Striking employees, rising prices: What the 2021 John Deere strike means for America’s farmers

Chloe Baxter

A good harvest is crucial to the continuation of the agricultural cycle, and farm machinery is crucial to that harvest. This makes the 2021 John Deere Strike and its quick resolution all the more critical for American farmers and the Quad Cities community. 

In Sept. 2021, a preliminary agreement between Quad City-based multi-billion dollar farming industry magnate John Deere and the United Auto Workers union (UAW) was released. The agreement included only a slight increase in the wages of most workers and reduced benefits for new hires, eliminating the 401k pension of those hired after November. 

As a response, 10,000 employees went on strike on Oct. 14, 2021. They await a revision to the contract that maintains their current benefits and provides a livable wage. 

Even today, the strike draws on, with neither side showing any sign of resolution. This is causing local officials to grow increasingly concerned about the impact the strike will have on the economy long-term. 

“The Deere production plants are important contributors to the economy, so local officials hope any strike will be short-lived because it will have an immediate impact when striking workers cut back on their spending,” states the Quad City Times. 

This highlights an unfortunate consequence of the John Deere strike: employees not working and nationwide coverage can lead to economic instability for the company. John Deere is one of the primary influencers of the economy of the Quad Cities and the “world’s largest farm machinery manufacturer in 2020,” according to Statistica, making this issue of a far greater scale. 

Negative press coverage and limited production could lead to lower stock prices and supply ─ inflating the prices of what machinery is available. While not necessarily harmful on a short-term basis, this could prove damaging to farmers in the long term. High prices and low inventory would limit access to machinery and parts necessary for repair, resulting in less crop output and income for farmers across the country.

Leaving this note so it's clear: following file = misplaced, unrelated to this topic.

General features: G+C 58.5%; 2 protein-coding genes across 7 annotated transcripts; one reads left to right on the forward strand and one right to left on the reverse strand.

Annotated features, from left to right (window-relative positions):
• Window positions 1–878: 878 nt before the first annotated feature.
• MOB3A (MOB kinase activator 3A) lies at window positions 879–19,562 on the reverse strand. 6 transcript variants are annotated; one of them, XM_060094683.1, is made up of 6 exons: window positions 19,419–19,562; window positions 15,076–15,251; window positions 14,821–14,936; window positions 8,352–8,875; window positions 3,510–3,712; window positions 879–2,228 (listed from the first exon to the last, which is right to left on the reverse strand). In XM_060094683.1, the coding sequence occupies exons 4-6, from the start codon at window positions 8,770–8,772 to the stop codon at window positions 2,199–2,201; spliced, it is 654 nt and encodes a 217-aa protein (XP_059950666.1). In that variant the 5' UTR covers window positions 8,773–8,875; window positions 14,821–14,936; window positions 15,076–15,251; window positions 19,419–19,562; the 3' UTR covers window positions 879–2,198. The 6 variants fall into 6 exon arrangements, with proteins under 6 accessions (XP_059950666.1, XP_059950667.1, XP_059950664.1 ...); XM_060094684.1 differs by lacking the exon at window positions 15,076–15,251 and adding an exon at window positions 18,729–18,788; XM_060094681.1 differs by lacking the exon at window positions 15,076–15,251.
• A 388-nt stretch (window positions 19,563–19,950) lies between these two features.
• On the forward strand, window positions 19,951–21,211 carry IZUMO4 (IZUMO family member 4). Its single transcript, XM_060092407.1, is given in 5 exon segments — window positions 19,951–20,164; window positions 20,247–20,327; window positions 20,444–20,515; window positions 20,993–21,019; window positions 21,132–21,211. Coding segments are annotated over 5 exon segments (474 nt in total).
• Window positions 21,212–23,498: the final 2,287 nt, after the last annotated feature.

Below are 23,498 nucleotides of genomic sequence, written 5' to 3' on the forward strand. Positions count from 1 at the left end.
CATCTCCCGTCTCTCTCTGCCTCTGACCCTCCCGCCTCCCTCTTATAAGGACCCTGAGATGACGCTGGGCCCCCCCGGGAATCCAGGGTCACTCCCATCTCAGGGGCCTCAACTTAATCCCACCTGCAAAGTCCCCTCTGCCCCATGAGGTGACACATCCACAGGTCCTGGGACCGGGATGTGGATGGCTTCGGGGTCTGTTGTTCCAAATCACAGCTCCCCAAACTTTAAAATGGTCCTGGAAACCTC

Given the low availability of parts even prior to the strike, I fear that long-term resistance may lead to further production losses, damaging the income of farmers and inflating the prices of what parts and machinery are available – increasing the cost but not decreasing the demand.

A healthy and abundant harvest is highly time-sensitive, meaning that unavailable equipment could jeopardize a season’s harvest, lowering crop output and the income that would’ve been gained. Concerns such as these, coupled with the agriculturally-focused economies of states such as Iowa and Illinois, lead me to believe that these states and farmers should anticipate a drastic impact on their income and the economy over time if the demands of the striking employees are not addressed. 

“The longer the strike continues, the greater the impact will be on the communities around the plants,” writes the Omaha World Herald.

Beyond state boundaries, the national economy could be disrupted. Communities built around John Deere plants nationwide may suffer as each side of the conflict fails to come to a solution, lowering production and impacting the working environment for employees. 

Additionally, John Deere’s notoriety as a supplier of farming and construction equipment may cause shortages in inventory throughout America, further disrupting the agricultural cycle and lowering the number of crops produced throughout the United States.

With the agreement being proposed limiting wages and docking benefits, employees are justified in seeking change, but the greater the time spent seeking a solution the greater the issues that farmers, stockholders and the employees will face on a nation-wide basis. Thus, a speedy resolution to the strike is necessary to ensure that these groups are not negatively impacted further.